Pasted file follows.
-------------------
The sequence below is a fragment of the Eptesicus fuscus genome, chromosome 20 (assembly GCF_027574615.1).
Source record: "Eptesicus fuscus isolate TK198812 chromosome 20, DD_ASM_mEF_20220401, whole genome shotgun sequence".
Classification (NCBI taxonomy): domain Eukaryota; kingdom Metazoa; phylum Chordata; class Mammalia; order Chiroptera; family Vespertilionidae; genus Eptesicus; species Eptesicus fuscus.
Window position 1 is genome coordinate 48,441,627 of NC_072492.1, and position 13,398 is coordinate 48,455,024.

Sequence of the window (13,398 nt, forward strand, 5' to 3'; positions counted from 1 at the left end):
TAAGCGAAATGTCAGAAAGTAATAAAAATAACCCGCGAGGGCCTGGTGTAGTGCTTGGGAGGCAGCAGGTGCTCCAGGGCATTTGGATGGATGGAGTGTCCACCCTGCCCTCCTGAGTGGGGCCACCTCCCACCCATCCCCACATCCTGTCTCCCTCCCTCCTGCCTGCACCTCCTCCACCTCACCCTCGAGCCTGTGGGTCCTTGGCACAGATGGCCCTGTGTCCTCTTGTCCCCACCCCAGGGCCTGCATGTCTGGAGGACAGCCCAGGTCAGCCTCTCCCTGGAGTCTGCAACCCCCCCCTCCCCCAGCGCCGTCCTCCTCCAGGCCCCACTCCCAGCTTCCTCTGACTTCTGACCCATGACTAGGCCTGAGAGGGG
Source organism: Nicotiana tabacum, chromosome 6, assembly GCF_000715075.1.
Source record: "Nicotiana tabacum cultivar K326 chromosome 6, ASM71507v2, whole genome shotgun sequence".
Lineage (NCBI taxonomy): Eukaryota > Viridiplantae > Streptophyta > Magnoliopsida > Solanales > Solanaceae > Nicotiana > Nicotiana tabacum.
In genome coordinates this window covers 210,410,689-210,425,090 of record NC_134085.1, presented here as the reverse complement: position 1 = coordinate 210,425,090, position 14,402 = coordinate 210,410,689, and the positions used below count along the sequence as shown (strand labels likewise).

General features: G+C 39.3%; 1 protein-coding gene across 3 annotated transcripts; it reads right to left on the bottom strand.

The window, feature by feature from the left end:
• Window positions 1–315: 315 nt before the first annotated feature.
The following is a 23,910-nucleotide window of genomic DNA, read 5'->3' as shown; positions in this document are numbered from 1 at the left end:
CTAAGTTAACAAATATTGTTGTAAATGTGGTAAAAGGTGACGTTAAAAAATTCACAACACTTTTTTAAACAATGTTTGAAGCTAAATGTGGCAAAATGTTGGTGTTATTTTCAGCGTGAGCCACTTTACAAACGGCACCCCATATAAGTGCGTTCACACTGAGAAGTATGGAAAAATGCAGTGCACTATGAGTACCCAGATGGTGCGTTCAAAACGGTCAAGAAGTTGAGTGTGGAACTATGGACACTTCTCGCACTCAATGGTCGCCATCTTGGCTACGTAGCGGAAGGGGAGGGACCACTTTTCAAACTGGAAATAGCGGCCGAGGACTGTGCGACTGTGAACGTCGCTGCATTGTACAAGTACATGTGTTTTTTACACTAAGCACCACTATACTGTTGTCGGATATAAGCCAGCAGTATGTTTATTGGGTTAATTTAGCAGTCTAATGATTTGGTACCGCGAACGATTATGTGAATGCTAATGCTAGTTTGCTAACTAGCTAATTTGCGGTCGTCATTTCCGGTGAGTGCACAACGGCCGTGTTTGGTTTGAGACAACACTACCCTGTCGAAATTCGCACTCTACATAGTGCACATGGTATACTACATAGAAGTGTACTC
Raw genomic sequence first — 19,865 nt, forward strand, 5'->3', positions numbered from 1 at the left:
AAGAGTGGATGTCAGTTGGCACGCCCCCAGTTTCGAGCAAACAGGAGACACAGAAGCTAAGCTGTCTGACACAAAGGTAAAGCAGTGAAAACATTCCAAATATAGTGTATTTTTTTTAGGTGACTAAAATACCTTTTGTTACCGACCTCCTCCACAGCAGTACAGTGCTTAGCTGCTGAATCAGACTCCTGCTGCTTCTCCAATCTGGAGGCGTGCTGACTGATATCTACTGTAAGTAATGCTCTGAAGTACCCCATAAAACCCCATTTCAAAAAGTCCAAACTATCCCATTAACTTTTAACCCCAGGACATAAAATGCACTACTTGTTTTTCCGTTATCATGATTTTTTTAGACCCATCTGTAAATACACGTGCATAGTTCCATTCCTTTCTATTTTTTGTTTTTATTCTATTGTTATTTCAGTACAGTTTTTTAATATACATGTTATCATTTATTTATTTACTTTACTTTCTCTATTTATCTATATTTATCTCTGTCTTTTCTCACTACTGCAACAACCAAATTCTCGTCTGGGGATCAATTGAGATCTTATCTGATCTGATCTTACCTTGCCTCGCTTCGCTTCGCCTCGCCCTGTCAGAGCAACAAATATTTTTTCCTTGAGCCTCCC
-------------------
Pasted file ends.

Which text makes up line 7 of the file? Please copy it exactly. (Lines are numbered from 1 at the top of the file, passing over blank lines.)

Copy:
Source organism: Nicotiana tabacum, chromosome 6, assembly GCF_000715075.1.